Millennium Post
Opinion

How much is too much?

NDPS Act, despite being amended thrice since its inception, has failed to curb drug abuse; a careful re-examination is the need of the hour

How much is too much?
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It is said that every time you cross a barrier, the drug increases in value — and rightly so!

This statement aptly explains how the drug trade has grown into such a gigantic criminal enterprise sprawling across the globe. All drugs have a market value that not only depends on their composition but also on their geographical location, for example, in Columbia, producing a gram of cocaine costs less than producing a pound of coffee, however, the price of cocaine ends up to be much higher due to the risk involved in transporting and selling it. The market value of drugs also depends on the laws of demand and supply. As the demand for drugs is inelastic due to it being addictive, the suppliers have the luxury of charging whatever they want for their goods

Indians were first introduced to drugs by the Arab merchants who brought with them Opium that was initially meant to be used as a medicine for curing diseases but later started being used as a drug by people due to its addictive qualities. With the advent of the British, the cultivation of Opium came to be looked upon as a great business opportunity.

The Narcotic Drugs and Psychotropic Substances Act, 1985, prohibits production/manufacturing/cultivation, possession, sale, purchase, transport, storage, and/or consumption of any narcotic drug or psychotropic substance. Since its inception, the NDPS Act has been amended thrice — in 1988, 2001 and 2014.

The NDPS Act stems from the Opium Act, 1857 — passed in the context of 'Opium Wars' between British and French; Britain wanted India to grow more opium. In 1878, the British revised the law, which was revised again 52 years later to the Dangerous Drugs Act. In 1961, the Single Convention on Narcotic Drugs was held, and all signatory nations at the convention, including India, resolved to pass laws within 25 years to ensure that the drug menace goes away.

The NDPS Act provided for the death sentence to anyone found with a substantial amount of a banned drug. This law was reformed for the first time in 1988 to distinguish between substance abuse and possession. Punishment for personal consumption was reduced to one to two years jail term and possession was given a more stringent punishment in 1989 under 'American pressure', to include forfeiture of property.

In 1994, a committee was set up to avoid exploitation of this law. The Act was then amended to state that it was the quantity of drugs that would determine the extent of punishment.

In 2001, the law was amended again to distinguish between personal consumption and commercial use. Six years ago, the death sentence was also done away with.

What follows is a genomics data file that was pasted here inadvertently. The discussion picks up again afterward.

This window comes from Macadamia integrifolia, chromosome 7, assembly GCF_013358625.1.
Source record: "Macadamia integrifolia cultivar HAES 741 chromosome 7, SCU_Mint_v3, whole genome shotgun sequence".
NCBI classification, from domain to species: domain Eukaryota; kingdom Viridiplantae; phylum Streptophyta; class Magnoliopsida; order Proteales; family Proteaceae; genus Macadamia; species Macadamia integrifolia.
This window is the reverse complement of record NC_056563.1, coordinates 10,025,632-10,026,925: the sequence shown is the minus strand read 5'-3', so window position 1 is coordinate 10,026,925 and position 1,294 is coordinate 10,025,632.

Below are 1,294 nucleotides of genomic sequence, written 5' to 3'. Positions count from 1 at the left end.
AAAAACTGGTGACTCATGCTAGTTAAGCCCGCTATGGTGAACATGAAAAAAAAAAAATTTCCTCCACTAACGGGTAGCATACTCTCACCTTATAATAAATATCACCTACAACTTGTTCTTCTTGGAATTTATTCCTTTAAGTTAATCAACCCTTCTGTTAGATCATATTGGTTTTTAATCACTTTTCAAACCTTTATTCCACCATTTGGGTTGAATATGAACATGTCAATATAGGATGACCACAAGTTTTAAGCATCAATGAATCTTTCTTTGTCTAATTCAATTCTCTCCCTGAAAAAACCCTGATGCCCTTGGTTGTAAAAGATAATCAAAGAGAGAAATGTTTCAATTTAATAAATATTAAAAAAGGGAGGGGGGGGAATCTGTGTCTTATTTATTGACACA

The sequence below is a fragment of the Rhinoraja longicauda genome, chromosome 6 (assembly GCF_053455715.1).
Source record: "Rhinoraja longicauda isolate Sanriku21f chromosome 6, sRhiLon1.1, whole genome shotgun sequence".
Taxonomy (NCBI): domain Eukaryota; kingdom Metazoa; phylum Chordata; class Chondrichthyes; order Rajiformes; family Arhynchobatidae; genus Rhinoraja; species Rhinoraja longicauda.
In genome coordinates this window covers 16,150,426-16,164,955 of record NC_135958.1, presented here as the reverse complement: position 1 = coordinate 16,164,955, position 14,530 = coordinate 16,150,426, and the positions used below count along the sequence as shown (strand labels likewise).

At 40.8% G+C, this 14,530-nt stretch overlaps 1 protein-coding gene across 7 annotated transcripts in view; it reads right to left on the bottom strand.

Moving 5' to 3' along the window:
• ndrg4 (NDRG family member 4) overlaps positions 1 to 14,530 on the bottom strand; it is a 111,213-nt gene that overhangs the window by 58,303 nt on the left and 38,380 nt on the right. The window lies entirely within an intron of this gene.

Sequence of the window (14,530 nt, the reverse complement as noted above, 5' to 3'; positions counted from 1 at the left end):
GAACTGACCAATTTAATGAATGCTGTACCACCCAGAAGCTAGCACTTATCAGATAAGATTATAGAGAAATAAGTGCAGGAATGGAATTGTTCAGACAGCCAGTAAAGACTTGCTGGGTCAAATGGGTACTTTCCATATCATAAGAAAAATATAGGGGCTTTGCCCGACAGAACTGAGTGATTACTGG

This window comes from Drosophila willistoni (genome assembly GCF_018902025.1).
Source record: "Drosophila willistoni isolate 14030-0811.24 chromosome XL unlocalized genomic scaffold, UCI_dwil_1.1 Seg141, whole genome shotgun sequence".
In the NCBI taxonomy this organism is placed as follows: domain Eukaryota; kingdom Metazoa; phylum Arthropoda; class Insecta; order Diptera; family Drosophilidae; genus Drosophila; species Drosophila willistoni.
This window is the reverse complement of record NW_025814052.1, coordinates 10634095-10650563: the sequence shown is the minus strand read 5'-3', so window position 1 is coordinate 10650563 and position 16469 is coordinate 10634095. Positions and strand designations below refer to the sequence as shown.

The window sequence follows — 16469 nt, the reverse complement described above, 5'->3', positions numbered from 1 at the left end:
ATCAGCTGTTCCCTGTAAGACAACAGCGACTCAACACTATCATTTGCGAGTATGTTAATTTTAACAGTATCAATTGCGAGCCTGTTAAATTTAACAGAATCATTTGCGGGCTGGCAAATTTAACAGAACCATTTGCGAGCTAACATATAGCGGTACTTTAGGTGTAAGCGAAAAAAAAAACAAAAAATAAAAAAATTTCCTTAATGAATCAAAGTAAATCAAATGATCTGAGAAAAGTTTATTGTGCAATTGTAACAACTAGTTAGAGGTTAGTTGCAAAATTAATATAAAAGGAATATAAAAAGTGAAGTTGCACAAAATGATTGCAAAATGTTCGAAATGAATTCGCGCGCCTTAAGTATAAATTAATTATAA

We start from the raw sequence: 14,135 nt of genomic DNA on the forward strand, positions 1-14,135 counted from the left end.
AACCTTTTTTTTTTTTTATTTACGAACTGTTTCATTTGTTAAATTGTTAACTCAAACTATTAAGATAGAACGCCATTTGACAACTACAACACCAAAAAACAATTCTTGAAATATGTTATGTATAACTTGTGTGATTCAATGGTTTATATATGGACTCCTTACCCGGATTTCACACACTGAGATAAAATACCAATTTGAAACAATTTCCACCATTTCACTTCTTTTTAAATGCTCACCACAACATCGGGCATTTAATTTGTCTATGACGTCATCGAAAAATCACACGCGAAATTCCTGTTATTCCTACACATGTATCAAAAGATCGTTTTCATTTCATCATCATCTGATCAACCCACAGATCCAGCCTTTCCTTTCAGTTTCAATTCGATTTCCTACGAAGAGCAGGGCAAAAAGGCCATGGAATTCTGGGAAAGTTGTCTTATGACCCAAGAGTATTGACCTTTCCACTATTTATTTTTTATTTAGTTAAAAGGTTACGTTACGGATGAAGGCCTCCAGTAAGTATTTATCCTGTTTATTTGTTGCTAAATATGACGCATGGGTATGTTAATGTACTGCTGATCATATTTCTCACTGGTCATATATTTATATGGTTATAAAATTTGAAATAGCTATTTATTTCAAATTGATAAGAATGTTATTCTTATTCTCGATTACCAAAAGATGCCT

"The problem with this law, unlike other laws, is that while in other laws the rule is innocent until proven guilty, here it is guilty until proven innocent." On the other hand, loopholes in the NDPS Act, 1985, enable the drug mafia to go scot-free even after being arrested by the police.

The drug mafia, through their peddlers, exploits the weak links of the Act. The Act is stringent for peddlers who are caught with higher quantities of drugs and are booked under non-bailable offences, but those peddlers who are caught with less quantity are booked in bailable offences and come out of prison within days. The law allows possession of cannabis up to 1 kg. Mafia and peddlers are well aware of the fact that even if they are caught in the process, they will be out within days and it will not affect their business. In the recent case, Aryan Khan and seven others have been charged with various sections of the NDPS Act. The NCB has invoked four sections of the NDPS Act so far, including sec 8 (c) that has wide provisions for producing, manufacturing, possessing, selling, purchasing, transporting, using, consuming, importing, exporting narcotic drugs or psychotropic substances. Sec 8 (c) has been read with three other sections namely Section 20 (b) which relates to the use of cannabis; Section 27, which relates to the consumption of any narcotic drug or psychotropic substance; and Section 35, which is a presumption of culpable mental state. The NCB has also claimed that among the seized drug at the cruise ship are 13 grams of cocaine, 5 grams of mephedrone, 22 pills of MDMA (Ecstasy) — all categorized as in "intermediate" quantity, and 21 grams of charas, which falls in the category of "small" quantity. The court was told that the offences against Khan are bailable. It is also noteworthy that since the category of cannabis is "small" as per the NDPS Act, the maximum punishment would be six months or a fine of Rs 10,000 or both. Section 27 which is a charge for consumption has a maximum charge of one year.

The Central government has to take the initiative to amend the NDPS Act as the drug menace is spreading across states. We must learn from UAE and other Muslim countries where drug menace is very low due to stringent laws. There are several laws in India that do not serve any legal purpose and are easily misused. The need of the hour is not only to formulate legislation but also stricter implementation. The answer lies in re-examining the NDPS law carefully. Opinions and views of experts should be incorporated within the law so that practical aspects of a problem are not ignored. Defective legislation not only shatters the hopes of the legislators but also leads to chaos, miscarriage of justice, and injustice to the victims of such a poorly drafted law.

The writer is an Advocate on Record practising in the Supreme Court of India, Delhi High Court and all District Courts and Tribunals in Delhi. Views expressed are personal

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